Joe Biden's Inauguration: 29 Tweets That Made It A Good Day To Be Online For Once

Bernie Sanders in his mittens and much more.

As he was sworn into office, Joe Biden promised unity and an end to the “uncivil war” dividing America. But nature already appeared to be healing on Twitter, where life as an extremely online person has been strained over the last four years.

With Donald Trump vanquished from the White House and his favourite platform, the gloom seemed to have lifted and many were doing that rarest of things on the internet: having fun.

The historic day began with Trump making the kind of exit normally reserved for a pantomime villain: departing on Air Force One as Frank Sinatra’s My Way was basted out over the Andrews military base.

But there was a sting in the tail for a man with the most fragile of egos.

What people were wearing captivated many

Guests included former presidents and first ladies, as well as Eugene Goodman, the Capitol Police officer who has been hailed as a hero ever since he lured rioters away from the Senate chambers during the January 6 insurrection.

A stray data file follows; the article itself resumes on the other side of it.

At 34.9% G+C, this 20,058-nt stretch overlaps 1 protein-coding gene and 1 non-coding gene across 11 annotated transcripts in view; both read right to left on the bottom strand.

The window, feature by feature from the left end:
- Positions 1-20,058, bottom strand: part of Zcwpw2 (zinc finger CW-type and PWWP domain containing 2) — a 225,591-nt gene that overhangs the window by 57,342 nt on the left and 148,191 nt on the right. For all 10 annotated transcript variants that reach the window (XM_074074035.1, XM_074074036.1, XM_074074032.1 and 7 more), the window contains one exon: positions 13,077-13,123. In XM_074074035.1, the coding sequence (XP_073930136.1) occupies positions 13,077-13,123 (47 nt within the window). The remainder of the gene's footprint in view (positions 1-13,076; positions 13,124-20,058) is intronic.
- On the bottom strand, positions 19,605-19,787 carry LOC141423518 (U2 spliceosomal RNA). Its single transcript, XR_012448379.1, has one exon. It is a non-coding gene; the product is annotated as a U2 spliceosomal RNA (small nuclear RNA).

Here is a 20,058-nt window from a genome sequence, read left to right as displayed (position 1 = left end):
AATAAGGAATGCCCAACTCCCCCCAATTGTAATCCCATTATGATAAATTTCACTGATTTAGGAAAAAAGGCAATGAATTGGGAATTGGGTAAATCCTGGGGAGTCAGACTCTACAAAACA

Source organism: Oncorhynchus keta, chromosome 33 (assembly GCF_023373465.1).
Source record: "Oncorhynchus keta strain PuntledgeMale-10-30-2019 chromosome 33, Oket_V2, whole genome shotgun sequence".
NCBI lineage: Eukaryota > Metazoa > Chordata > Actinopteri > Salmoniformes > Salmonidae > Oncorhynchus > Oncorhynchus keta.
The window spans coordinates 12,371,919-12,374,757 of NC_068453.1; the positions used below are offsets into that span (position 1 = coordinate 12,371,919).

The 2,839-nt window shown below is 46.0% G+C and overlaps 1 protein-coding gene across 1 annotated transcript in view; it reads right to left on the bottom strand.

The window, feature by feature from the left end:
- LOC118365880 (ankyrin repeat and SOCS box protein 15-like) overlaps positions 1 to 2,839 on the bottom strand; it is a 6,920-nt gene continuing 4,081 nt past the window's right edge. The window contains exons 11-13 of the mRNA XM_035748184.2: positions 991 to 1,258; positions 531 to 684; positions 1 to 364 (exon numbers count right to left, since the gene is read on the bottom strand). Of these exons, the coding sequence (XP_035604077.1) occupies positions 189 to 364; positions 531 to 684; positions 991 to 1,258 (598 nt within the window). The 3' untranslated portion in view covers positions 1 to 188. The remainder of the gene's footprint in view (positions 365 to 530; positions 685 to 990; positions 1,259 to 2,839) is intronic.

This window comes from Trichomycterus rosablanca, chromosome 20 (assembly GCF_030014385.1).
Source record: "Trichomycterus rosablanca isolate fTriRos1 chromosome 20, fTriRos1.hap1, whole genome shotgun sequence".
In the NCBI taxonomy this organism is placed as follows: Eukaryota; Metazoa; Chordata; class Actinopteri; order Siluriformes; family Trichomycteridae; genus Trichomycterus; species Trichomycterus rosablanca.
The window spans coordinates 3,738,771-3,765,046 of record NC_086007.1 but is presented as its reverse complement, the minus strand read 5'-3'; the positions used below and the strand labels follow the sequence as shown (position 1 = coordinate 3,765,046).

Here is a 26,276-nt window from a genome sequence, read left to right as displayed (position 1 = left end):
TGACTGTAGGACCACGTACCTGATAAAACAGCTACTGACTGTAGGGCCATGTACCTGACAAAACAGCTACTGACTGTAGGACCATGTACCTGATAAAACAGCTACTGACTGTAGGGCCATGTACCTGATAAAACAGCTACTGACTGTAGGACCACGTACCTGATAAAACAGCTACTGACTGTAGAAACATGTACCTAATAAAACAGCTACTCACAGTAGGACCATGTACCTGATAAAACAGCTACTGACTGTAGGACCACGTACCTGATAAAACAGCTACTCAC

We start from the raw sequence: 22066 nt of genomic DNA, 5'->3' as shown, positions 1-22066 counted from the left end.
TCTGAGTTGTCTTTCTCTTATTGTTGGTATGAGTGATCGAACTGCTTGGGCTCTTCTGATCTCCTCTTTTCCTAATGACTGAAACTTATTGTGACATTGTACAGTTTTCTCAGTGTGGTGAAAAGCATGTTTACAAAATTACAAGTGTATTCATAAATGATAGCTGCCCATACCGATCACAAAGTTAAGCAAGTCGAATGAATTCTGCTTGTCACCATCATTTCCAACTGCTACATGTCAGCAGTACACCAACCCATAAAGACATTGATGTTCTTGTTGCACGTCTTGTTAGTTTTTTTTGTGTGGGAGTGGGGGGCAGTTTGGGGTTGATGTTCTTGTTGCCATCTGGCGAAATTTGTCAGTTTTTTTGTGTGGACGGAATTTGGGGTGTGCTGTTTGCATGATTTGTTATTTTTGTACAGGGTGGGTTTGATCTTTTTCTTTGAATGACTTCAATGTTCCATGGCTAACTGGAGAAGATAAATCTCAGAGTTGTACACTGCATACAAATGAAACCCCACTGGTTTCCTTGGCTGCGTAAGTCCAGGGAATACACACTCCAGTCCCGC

On Wednesday when he escorted Kamala Harris to the inauguration ceremony in his new role as acting deputy Senate sergeant at arms.

But there was only one winner in the fashion stakes

The democratic socialist and one-time challenger to Biden for the presidential nominee was the tinderbox that set Twitter alight.

Yes, a meme was born

And there was also a call back to a Bernie Sanders meme of years past.

And a call back to a joke earlier in the day

And then, inevitably, came the photoshops

But it wasn’t just the Bernie Sanders show

Lady Gaga was there too, singing the national anthem and channelling an energy that spanned sci-fi movies and, er, the third party in British politics.

J-Lo featured

Jennifer Lopez performed a medley of This Land is Your Land and America The Beautiful (as well as belting out “Let’s Get Loud!” from her own song), interjecting in Spanish the part of the US Pledge of Allegiance that says: “One nation, under God, indivisible, with liberty and justice for all.”

So did Garth Brooks

The country singer and Republican took off his black Stetson hat to sing an unaccompanied version of Amazing Grace and asked Americans at the ceremony and watching at home to sing along with him for the last verse.

But the ravest of reviews was saved for a relative unknown

Amanda Gorman, 22, became the youngest poet in US history to mark the transition of presidential power, and offered a hopeful vision for a deeply divided country with her performance of The Hill We Climb.


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